A fun look at Harry Potter from the perspective of professional spies. Unfortunately, the very thing that made it interesting also makes it boring after a few chapters. This book does a chapter by chapter analysis of Order of the Phoenix, and becomes so predictable that my attention would wander constantly. Nice concept, but the book is too long for its utter predictability. Seven longer chapters analyzing spycraft in the Harry Potter books, book by book, would be much more interesting and engag A fun look at Harry Potter from the perspective of professional spies. Unfortunately, the very thing that made it interesting also makes it boring after a few chapters. This book does a chapter by chapter analysis of Order of the Phoenix, and becomes so predictable that my attention would wander constantly. Nice concept, but the book is too long for its utter predictability. Seven longer chapters analyzing spycraft in the Harry Potter books, book by book, would be much more interesting and engaging, since the story would change faster and the analysis would cover a wider range of scenarios.

  7. 4 out of 5

    Amber

    Interesting. Fairly repetitive and I felt like the authors were talking to children, not adults (this must be for adults, as a children's version is advertised as upcoming on the back cover). It was, however, quite an interesting way to learn a bit more about spycraft in the real world.

  8. 5 out of 5

    Sheridan

    I'm very excited to read this! It's a new story for myself and I hope I will have a chance to read it :)

  9. 5 out of 5

    Matt

    I found this book in the gift shop of the International Spy Museum in Washington D. C. What especially intrigued me was the way the book was organized; the first part half of the book offers a chapter-by-chapter commentary to Harry Potter and the Order of the Phoenix, viewed through the lens of spycraft. Though there are elements of spying in all of the books in the series, this one was a particularly good choice as it sets up the ministry against Harry, touches on the press using propaganda, fe I found this book in the gift shop of the International Spy Museum in Washington D. C. What especially intrigued me was the way the book was organized; the first part half of the book offers a chapter-by-chapter commentary to Harry Potter and the Order of the Phoenix, viewed through the lens of spycraft. Though there are elements of spying in all of the books in the series, this one was a particularly good choice as it sets up the ministry against Harry, touches on the press using propaganda, features both surreptitious and openly opposing forces like the Inquisatorial Squad and Dumbledore's Army, involves an open spy at Hogwarts (Umbridge), and much more. Read on its own, I'm not sure "Harry Potter and the Art of Spying" would be quite as interesting. I read the Harry Potter novel alongside it, though, and that made it quite rich. Many other Goodreads comments have pointed out the excessive us of exclamation marks, so I won't belabor that point. I believe the authors had a difficult time determining their target audience. Some writing was aimed at an older, or at least teenage, audience, but some of the word choice and editing (like the exclamation points) was perhaps meant to appeal to younger readers. Despite the uneven writing, I enjoyed the book and got something out of it.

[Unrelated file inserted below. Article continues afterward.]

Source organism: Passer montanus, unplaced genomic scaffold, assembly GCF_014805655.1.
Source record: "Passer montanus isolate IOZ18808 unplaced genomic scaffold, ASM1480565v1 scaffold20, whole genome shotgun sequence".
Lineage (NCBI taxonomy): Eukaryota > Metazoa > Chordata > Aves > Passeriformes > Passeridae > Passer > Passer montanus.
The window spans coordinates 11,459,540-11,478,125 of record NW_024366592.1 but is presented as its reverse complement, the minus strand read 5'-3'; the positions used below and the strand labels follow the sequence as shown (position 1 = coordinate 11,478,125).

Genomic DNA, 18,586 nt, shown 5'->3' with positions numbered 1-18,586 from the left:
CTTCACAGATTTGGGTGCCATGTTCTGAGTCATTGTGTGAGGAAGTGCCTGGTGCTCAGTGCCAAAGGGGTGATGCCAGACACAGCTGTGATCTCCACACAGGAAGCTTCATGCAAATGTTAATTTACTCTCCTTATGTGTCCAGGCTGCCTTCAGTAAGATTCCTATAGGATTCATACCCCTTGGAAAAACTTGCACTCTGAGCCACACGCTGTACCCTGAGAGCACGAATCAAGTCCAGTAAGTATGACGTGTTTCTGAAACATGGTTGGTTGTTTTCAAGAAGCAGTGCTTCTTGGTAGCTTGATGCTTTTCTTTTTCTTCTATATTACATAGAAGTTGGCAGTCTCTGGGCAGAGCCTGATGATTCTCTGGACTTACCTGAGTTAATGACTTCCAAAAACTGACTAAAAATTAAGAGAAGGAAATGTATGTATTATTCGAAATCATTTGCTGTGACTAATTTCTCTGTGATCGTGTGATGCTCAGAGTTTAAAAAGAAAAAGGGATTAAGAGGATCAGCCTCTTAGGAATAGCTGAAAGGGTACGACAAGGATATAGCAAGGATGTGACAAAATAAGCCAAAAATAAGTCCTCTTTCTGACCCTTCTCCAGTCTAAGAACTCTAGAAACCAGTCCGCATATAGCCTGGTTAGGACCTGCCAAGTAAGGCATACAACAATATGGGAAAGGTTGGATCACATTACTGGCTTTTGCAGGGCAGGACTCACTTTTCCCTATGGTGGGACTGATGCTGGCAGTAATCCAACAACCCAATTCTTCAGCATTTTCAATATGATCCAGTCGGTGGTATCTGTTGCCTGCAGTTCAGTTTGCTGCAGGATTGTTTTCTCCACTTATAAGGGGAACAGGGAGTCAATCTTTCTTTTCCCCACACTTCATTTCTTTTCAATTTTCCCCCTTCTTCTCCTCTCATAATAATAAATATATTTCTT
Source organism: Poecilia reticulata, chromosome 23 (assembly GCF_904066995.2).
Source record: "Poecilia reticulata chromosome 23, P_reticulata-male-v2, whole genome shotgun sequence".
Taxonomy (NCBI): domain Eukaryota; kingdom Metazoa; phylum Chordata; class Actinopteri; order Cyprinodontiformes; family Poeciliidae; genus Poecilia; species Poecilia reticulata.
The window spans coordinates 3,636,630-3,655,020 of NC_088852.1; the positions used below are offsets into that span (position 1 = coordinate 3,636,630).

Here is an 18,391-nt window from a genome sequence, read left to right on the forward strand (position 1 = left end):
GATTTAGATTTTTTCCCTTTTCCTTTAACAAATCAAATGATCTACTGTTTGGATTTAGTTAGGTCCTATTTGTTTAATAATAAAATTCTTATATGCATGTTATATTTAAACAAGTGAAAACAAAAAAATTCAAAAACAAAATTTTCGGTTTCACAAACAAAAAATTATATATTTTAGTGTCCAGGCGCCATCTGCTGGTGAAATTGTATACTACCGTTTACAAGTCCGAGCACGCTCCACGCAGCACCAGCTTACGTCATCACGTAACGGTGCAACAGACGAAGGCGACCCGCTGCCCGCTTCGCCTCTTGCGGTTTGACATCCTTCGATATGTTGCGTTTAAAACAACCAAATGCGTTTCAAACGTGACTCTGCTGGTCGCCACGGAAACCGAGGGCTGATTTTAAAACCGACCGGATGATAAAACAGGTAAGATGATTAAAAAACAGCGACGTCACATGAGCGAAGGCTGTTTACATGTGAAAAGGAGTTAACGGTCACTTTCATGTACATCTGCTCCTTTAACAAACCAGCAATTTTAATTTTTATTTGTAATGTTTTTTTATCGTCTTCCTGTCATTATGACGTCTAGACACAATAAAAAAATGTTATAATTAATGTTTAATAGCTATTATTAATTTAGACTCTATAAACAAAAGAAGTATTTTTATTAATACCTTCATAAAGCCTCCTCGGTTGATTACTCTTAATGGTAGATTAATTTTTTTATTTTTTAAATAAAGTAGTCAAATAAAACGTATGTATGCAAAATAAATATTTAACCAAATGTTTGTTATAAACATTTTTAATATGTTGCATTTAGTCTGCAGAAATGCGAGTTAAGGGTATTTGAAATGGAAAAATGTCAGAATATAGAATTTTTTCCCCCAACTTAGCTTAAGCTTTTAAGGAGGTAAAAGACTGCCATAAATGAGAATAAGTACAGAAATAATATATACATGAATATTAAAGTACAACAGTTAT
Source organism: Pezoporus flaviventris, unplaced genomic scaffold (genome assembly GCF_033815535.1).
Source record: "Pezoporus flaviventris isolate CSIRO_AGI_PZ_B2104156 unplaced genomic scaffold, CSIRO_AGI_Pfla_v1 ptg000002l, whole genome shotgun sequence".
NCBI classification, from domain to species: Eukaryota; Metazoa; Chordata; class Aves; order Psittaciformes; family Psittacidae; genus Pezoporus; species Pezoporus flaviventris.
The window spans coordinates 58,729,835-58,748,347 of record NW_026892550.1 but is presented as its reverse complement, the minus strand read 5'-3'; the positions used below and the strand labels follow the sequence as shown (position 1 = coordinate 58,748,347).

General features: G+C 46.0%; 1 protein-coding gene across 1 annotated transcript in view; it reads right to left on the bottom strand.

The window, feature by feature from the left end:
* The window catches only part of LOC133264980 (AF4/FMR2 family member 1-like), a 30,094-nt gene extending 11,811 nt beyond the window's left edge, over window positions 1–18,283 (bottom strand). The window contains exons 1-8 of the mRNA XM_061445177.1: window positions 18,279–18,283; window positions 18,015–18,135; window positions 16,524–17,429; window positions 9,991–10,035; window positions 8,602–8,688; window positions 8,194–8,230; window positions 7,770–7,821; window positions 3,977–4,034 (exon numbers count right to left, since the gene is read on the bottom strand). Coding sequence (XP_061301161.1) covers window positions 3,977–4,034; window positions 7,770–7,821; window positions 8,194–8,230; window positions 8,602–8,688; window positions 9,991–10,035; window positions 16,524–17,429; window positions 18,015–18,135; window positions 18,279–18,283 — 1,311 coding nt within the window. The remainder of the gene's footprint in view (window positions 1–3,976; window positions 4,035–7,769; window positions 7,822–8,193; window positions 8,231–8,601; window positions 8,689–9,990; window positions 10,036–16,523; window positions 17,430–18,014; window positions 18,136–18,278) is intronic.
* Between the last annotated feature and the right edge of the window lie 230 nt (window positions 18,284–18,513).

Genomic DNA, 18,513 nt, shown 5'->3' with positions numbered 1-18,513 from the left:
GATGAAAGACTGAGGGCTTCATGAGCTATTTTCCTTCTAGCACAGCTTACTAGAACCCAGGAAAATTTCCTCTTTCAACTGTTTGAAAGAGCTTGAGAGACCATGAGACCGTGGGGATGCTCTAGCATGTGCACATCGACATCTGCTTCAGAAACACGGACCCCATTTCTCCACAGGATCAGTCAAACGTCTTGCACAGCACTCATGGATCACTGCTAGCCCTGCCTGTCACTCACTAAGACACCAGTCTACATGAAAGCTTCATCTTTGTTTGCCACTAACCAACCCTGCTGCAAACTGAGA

10. 4 out of 5

    Sanne